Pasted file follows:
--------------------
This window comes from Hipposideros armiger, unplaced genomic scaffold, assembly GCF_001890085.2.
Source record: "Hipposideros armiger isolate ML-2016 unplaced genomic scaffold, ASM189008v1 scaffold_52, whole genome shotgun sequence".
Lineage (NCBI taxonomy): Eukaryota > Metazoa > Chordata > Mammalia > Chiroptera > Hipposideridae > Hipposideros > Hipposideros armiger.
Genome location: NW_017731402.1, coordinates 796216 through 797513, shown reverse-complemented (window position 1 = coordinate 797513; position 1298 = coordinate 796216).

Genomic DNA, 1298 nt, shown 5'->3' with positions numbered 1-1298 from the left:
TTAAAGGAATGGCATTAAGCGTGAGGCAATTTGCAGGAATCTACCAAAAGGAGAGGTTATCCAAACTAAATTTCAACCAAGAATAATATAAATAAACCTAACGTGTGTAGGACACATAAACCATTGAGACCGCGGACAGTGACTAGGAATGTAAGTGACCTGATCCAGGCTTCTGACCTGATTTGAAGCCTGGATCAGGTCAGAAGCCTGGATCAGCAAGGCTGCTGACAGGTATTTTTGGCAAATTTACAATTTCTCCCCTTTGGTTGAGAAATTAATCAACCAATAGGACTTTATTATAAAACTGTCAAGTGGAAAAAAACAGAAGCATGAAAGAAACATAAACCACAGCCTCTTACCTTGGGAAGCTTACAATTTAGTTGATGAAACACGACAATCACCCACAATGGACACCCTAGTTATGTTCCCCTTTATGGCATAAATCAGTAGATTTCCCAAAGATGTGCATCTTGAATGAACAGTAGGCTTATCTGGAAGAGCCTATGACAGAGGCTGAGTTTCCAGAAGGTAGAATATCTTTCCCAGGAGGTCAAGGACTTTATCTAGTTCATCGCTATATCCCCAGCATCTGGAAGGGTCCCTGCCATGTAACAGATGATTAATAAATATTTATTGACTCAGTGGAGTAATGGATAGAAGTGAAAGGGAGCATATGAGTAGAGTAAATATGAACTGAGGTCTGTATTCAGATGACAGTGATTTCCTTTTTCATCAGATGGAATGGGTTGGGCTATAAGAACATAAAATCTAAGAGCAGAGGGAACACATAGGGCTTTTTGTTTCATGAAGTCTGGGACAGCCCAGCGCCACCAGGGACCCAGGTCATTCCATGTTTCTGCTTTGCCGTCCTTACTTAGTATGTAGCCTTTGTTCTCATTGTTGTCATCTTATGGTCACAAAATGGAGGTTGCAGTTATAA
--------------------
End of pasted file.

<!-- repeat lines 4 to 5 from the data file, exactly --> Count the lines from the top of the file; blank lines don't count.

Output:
Genome location: NW_017731402.1, coordinates 796216 through 797513, shown reverse-complemented (window position 1 = coordinate 797513; position 1298 = coordinate 796216).

Genomic DNA, 1298 nt, shown 5'->3' with positions numbered 1-1298 from the left: